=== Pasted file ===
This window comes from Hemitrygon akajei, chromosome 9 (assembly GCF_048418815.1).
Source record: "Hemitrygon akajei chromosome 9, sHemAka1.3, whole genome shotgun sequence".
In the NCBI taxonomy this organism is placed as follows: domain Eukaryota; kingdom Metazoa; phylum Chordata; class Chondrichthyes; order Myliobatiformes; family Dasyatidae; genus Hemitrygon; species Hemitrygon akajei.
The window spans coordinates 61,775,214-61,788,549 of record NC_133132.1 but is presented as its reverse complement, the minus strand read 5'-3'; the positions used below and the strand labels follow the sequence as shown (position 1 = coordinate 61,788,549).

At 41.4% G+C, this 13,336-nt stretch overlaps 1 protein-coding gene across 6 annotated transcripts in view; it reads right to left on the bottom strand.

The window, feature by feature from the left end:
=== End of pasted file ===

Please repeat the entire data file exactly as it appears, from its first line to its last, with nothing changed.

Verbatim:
This window comes from Hemitrygon akajei, chromosome 9 (assembly GCF_048418815.1).
Source record: "Hemitrygon akajei chromosome 9, sHemAka1.3, whole genome shotgun sequence".
In the NCBI taxonomy this organism is placed as follows: domain Eukaryota; kingdom Metazoa; phylum Chordata; class Chondrichthyes; order Myliobatiformes; family Dasyatidae; genus Hemitrygon; species Hemitrygon akajei.
The window spans coordinates 61,775,214-61,788,549 of record NC_133132.1 but is presented as its reverse complement, the minus strand read 5'-3'; the positions used below and the strand labels follow the sequence as shown (position 1 = coordinate 61,788,549).

At 41.4% G+C, this 13,336-nt stretch overlaps 1 protein-coding gene across 6 annotated transcripts in view; it reads right to left on the bottom strand.

The window, feature by feature from the left end: